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Arcadia to Tax Interstate, International Phone Calls

August 03, 1989|ELIZABETH LU | Times Staff Writer

ARCADIA — Despite some community opposition, the City Council voted 3 to 0 Tuesday to impose a 5% tax on interstate and international telephone calls.

The tax, which would be levied beginning Oct. 1, supplements revenue from a 5% city tax on local and calls within the state. The new tax is allowed under a U.S. Supreme Court decision ruling that such a tax does not improperly burden interstate commerce and is therefore constitutional.

After the court ruling, Pasadena, Monterey Park and Los Angeles, to boost city revenues, quickly approved a tax on interstate and overseas calls. The taxes ranged from 2.75% in Monterey Park to 10% in Los Angeles.

Alhambra Votes No

But a similar proposal in Alhambra, where the City Council has been gradually phasing out an unpopular utility tax, was defeated.

Arcadia city officials estimate that the new tax annually will raise $225,000, which council members said is needed to help pay for city services such as police and fire protection.

"My perception is that the people of Arcadia want the level of services that we've been providing," Councilman Robert Harbicht said, before the vote. He said the new telephone tax "would just about put the budget in perfect balance."

About 30 people concerned about the proposed tax attended Tuesday's meeting, and eight of them voiced opposition to the tax before the council vote.

Resident Frank Rush challenged council members to reject the tax, reminding them that a general utility tax adopted in 1980 was not popular with residents. "The majority of taxpayers of this fine city viewed it as an underhanded move by your predecessors to get around Proposition 13," Rush said, referring to the 1978 state initiative limiting property taxes.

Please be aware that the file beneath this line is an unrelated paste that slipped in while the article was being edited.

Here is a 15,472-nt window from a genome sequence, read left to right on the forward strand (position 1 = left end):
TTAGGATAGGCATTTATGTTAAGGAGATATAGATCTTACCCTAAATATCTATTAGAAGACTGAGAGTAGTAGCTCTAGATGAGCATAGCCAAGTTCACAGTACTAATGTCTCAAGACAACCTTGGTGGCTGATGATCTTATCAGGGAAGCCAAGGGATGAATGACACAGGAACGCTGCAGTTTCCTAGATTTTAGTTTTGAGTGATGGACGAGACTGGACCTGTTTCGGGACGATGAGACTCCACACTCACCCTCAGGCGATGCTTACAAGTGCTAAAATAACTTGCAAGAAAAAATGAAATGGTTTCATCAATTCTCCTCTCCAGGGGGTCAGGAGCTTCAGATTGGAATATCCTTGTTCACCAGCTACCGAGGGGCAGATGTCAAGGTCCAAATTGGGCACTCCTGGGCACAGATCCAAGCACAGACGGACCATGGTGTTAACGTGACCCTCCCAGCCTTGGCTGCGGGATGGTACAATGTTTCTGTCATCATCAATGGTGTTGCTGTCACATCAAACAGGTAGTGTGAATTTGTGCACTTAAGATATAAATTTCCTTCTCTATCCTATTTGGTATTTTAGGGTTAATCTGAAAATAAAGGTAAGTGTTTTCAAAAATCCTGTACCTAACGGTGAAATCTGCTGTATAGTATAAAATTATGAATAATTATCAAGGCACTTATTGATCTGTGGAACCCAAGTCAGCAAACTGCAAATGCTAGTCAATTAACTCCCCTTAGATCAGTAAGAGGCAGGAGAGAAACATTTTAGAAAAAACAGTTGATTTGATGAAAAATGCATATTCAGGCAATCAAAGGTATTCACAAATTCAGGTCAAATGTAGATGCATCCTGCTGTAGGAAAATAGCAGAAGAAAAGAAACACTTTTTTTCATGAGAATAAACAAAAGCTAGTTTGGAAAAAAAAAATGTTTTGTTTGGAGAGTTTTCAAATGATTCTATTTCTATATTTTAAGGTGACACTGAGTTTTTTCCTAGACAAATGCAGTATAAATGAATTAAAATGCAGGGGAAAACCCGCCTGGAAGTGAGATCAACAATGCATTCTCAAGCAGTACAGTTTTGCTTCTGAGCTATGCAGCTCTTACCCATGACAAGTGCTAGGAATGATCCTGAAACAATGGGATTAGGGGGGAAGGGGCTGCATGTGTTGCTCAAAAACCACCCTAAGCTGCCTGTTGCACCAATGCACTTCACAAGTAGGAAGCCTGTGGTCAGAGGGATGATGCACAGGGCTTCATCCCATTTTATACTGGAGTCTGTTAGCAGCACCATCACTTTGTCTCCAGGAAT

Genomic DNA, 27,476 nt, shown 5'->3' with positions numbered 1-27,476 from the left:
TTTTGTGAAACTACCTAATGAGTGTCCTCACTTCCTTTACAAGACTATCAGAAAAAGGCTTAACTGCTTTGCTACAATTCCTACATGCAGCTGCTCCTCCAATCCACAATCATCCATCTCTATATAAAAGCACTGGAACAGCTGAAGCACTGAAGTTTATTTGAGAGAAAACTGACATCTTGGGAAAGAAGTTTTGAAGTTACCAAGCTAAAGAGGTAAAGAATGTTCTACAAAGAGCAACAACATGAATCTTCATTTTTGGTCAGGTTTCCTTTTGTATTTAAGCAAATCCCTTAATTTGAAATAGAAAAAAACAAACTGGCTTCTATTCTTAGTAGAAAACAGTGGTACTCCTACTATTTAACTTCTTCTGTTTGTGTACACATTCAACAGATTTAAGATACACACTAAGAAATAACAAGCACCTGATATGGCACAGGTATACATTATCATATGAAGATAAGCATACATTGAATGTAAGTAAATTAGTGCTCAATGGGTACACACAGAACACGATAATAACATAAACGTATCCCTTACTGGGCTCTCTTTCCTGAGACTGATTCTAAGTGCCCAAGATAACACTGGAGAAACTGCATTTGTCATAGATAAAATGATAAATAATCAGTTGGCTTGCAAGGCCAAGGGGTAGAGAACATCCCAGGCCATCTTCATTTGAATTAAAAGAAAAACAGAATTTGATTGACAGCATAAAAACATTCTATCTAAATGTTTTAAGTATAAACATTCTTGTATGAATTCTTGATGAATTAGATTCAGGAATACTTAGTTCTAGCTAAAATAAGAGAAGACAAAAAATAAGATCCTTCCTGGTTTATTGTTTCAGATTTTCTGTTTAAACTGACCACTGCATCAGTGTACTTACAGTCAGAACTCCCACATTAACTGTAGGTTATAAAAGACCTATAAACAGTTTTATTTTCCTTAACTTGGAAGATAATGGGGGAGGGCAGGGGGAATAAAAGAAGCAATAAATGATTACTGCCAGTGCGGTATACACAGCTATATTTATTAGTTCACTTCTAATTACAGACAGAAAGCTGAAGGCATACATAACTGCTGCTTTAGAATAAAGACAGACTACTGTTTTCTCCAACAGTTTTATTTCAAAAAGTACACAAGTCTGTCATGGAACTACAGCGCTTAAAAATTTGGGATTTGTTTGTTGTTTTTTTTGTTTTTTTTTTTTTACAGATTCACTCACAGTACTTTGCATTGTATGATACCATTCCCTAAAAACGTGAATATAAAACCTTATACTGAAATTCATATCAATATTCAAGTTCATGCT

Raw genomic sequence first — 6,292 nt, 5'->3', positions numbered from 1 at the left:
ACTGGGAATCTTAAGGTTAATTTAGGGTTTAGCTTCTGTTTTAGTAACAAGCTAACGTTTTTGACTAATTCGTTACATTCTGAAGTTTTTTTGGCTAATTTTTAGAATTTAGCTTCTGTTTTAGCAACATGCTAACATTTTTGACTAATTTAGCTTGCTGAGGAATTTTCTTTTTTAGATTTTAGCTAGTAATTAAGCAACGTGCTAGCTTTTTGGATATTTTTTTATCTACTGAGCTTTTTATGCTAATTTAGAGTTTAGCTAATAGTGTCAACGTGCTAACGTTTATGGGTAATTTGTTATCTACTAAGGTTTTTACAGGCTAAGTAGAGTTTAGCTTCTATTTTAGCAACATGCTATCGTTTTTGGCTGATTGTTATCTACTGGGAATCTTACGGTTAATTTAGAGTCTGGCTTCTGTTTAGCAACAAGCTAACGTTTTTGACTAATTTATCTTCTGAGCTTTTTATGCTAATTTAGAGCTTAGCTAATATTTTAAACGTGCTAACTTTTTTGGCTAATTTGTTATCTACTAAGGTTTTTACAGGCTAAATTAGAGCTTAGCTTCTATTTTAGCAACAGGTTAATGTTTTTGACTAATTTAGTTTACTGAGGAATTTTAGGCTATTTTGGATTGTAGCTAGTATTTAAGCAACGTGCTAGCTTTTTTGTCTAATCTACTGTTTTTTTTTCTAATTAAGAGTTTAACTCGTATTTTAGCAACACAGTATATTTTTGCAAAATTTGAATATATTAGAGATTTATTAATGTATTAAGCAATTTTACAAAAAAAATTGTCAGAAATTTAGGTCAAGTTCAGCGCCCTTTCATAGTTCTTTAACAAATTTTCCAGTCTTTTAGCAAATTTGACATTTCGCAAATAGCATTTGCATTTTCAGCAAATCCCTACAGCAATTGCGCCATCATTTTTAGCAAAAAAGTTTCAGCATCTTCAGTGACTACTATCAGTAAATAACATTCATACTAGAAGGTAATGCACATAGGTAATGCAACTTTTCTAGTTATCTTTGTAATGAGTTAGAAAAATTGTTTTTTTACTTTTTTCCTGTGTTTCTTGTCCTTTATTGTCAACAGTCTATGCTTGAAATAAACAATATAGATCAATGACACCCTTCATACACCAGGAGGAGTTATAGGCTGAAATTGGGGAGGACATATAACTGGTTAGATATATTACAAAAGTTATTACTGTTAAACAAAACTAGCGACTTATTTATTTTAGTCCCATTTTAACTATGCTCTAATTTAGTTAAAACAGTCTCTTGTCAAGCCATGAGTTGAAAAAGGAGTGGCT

Dick Martinez, a 14-year resident, said the tax would single out residents, especially immigrants, who have relatives in other parts of the country or overseas. An elderly woman who said most of her relatives live on the East Coast told the council that the tax would be an additional burden for senior citizens like her.

"This is one of those hard shots to call," Mayor Roger Chandler said, before voting to adopt the tax. "But we think we're making the call that's good for the city in the long run."

Councilman Charles Gilb said the tax is needed to help pay for additional police officers to combat a growing drug problem in the city. "I'm going to support this tax because I think it's right," he said, "It's a small amount."

Both Harbicht and Gilb said the tax would cost each resident just 40 cents a month. Actually, the tax would vary for each telephone customer, depending on the number of interstate and overseas calls the customer makes.

Council members Mary Young and Dennis Lojeski were absent.

Other opponents of the tax said they would not mind paying for needed city services but wanted the council to make a greater effort to consult residents before acting. Residents addressed the council Tuesday night during a routine "public comments" period instead of at a regular public hearing.

"The issue I'm concerned about is the way they went about it," Katie Martinez said. "It's taxing without a public hearing."

Chandler said a public hearing was not required, adding: "Several years ago, another City Council did reduce the utility user's tax from 7% to 5%, and they did that without a public hearing. So any implication that we are trying to be deceitful or using some trickery is absolutely not the case."

Resident Johanna Hofer, who said she was not surprised by the council's decision to impose the tax, said she would like to continue circulating a petition opposing the tax to put the issue before voters.


Some Southern California cities that tax interstate and overseas telephone calls:

City Rate Increase per month* Monterey Park 2.75% $.83 Arcadia 5.00% $1.50 Pasadena 7.86% $2.36 Santa Monica 8.00% $2.40 Culver City 10.00% $3.00

* On a $30 interstate or overseas bill

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